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Bosnia: Defense Ministers To Discuss New Peacekeeping Force

  • Roland Eggleston

Munich, 18 September 1996 (RFE/RL) -- The German Defense Ministry said today NATO will discuss a new peacekeeping force for Bosnia at a meeting of the alliance defense ministers in Norway next week.

A ministry spokesman said Russia's Defense Minister Igor Rodionov is expected to participate in the discussions in the Norwegian town of Bergen..

"Obviously no decisions will be taken at this meeting," the spokesman said. "That is a matter for heads of government. But the defense ministers will consider the size of a possible new peacekeeping force, its duties and, of course, how long it might stay in Bosnia."

Their recommendations will be considered by the NATO general assembly which meets in Brussels on October 7-8. Russia's security advisor, Alexander Lebed, is expected to attend the assembly meeting.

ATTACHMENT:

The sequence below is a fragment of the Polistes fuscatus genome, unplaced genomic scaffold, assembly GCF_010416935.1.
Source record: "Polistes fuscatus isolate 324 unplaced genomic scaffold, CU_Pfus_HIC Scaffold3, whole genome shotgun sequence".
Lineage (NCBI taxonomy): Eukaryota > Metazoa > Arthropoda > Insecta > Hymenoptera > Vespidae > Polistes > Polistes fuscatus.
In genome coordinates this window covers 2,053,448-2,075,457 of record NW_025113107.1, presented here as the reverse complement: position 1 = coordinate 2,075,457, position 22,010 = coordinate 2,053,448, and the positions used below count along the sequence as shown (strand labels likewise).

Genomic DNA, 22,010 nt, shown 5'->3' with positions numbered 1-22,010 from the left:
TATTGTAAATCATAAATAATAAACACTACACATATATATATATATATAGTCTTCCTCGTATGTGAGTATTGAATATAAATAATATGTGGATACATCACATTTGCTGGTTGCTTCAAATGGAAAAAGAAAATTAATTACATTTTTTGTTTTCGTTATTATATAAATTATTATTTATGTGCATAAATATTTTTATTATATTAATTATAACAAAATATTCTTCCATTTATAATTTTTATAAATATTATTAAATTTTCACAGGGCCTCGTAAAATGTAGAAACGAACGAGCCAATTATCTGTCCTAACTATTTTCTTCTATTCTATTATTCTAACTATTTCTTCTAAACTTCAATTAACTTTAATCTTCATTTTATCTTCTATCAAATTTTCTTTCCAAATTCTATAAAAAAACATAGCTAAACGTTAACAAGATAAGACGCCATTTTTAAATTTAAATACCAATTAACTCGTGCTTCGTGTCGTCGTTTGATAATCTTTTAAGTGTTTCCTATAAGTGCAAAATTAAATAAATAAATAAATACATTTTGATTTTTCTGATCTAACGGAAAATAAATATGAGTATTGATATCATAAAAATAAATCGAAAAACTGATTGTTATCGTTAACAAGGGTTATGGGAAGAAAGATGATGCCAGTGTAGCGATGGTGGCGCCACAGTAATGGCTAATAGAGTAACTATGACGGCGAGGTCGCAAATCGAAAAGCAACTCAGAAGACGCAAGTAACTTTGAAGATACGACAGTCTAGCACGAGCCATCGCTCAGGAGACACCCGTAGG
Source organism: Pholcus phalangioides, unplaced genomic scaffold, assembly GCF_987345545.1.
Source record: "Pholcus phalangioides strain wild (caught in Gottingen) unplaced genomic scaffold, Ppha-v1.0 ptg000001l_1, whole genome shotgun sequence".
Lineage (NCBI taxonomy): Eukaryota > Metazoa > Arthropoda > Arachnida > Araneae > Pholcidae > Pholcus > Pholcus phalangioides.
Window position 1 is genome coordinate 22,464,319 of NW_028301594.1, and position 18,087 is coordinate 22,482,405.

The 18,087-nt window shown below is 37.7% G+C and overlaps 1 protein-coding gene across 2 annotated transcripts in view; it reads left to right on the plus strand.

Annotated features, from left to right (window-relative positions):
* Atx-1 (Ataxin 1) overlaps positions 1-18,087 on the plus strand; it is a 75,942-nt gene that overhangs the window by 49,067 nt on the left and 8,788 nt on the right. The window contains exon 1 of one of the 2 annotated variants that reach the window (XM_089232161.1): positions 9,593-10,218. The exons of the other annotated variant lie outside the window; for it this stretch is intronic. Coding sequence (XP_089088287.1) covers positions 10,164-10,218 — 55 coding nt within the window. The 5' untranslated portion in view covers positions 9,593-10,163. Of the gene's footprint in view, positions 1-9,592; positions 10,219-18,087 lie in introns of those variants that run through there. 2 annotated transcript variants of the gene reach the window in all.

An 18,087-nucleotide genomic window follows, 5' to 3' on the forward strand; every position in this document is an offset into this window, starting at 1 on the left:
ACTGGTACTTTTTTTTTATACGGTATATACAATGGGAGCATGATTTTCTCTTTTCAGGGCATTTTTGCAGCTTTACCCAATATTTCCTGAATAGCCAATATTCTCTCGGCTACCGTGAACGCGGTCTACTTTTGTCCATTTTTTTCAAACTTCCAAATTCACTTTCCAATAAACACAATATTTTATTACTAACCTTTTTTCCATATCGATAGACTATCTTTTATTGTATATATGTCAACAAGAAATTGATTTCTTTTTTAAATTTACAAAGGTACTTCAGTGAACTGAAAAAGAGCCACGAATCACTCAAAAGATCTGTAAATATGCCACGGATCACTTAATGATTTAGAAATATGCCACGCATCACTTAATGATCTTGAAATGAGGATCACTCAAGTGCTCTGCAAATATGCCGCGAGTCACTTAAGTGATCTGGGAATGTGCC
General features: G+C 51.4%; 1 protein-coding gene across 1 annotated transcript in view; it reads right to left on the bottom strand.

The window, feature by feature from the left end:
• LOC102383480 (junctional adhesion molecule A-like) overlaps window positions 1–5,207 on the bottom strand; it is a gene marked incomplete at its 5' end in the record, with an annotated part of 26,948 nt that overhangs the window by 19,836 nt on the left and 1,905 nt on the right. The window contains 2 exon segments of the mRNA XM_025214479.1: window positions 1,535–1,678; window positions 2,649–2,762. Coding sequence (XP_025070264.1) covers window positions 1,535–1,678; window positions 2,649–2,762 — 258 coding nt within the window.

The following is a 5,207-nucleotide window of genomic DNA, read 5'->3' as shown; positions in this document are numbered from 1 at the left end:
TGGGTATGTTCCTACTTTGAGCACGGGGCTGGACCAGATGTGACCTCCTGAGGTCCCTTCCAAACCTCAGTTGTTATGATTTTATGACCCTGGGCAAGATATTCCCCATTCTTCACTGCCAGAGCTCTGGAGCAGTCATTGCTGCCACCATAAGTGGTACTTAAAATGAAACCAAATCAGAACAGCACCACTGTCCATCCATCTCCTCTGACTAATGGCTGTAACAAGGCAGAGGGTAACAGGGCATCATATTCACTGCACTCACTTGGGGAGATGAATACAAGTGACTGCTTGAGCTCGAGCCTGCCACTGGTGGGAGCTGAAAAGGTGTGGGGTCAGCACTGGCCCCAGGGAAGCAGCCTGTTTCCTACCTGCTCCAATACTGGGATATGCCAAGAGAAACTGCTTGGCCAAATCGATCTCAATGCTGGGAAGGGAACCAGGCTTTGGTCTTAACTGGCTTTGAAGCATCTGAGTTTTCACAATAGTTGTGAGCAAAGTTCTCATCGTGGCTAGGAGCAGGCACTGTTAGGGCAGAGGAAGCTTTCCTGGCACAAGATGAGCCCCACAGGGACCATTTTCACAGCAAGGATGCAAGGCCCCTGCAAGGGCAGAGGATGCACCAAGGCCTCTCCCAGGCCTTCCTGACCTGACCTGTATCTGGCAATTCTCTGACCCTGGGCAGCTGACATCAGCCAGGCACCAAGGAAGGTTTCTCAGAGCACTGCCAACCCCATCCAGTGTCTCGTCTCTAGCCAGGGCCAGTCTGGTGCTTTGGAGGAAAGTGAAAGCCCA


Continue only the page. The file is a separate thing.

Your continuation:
The mandate of the present international peacekeeping force expires in December. President Clinton has said U.S. forces will begin to withdraw on December 21.

But discussions have already begun on the creation of a new unit to enforce the peace while Bosnia's new parliament and political institutions settle in. Unidentified senior NATO officials have been quoted as saying a new peacekeeping force should remain for around two years to hinder a new outbreak of ethnic warfare.

Germany's Defense Minister Volker Ruehe has said several times that Germany is ready to participate in such a force with a much stronger role than it has in the present peacekeeping force. Most of the present German force of 2,600 men are in transport and medical units.

The Defense Ministry spokesman said Ruehe envisages Germany providing combat-ready infantry and armored vehicles for a new force and possibly holding a high position in the overall military command.

European governments have said they will provide ground forces only if the United States participates.

The German Defense Ministry said its experts believe a new peacekeeping force should be limited to about 20,000 soldiers instead of the present 60,000. The spokesman said European countries differed on how long it should stay, but most believed it should be between 12 months to two years.